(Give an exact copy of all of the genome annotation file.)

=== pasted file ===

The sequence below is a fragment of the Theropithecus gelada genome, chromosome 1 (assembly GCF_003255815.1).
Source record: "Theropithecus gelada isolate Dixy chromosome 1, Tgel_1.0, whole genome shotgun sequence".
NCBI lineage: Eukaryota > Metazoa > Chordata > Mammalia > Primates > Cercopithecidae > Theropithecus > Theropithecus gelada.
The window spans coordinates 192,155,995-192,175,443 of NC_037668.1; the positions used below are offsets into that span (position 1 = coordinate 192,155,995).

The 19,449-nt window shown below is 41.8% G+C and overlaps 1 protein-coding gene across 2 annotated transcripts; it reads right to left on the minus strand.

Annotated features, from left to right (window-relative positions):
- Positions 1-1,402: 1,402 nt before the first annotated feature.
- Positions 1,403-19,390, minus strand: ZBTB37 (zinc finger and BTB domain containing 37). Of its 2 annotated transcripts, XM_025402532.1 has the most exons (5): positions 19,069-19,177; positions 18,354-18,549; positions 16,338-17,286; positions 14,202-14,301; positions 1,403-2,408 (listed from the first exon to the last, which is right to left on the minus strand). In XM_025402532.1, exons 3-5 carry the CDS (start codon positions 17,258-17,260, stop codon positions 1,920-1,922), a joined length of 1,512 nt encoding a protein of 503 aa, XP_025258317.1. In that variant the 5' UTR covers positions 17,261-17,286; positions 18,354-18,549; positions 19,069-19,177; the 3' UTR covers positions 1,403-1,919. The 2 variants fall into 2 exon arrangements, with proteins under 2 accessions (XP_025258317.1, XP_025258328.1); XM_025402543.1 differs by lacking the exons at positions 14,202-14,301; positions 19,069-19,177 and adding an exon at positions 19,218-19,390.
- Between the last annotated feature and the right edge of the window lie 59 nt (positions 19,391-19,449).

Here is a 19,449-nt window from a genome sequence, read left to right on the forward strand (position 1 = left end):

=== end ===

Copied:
The sequence below is a fragment of the Theropithecus gelada genome, chromosome 1 (assembly GCF_003255815.1).
Source record: "Theropithecus gelada isolate Dixy chromosome 1, Tgel_1.0, whole genome shotgun sequence".
NCBI lineage: Eukaryota > Metazoa > Chordata > Mammalia > Primates > Cercopithecidae > Theropithecus > Theropithecus gelada.
The window spans coordinates 192,155,995-192,175,443 of NC_037668.1; the positions used below are offsets into that span (position 1 = coordinate 192,155,995).

The 19,449-nt window shown below is 41.8% G+C and overlaps 1 protein-coding gene across 2 annotated transcripts; it reads right to left on the minus strand.

Annotated features, from left to right (window-relative positions):
- Positions 1-1,402: 1,402 nt before the first annotated feature.
- Positions 1,403-19,390, minus strand: ZBTB37 (zinc finger and BTB domain containing 37). Of its 2 annotated transcripts, XM_025402532.1 has the most exons (5): positions 19,069-19,177; positions 18,354-18,549; positions 16,338-17,286; positions 14,202-14,301; positions 1,403-2,408 (listed from the first exon to the last, which is right to left on the minus strand). In XM_025402532.1, exons 3-5 carry the CDS (start codon positions 17,258-17,260, stop codon positions 1,920-1,922), a joined length of 1,512 nt encoding a protein of 503 aa, XP_025258317.1. In that variant the 5' UTR covers positions 17,261-17,286; positions 18,354-18,549; positions 19,069-19,177; the 3' UTR covers positions 1,403-1,919. The 2 variants fall into 2 exon arrangements, with proteins under 2 accessions (XP_025258317.1, XP_025258328.1); XM_025402543.1 differs by lacking the exons at positions 14,202-14,301; positions 19,069-19,177 and adding an exon at positions 19,218-19,390.
- Between the last annotated feature and the right edge of the window lie 59 nt (positions 19,391-19,449).

Here is a 19,449-nt window from a genome sequence, read left to right on the forward strand (position 1 = left end):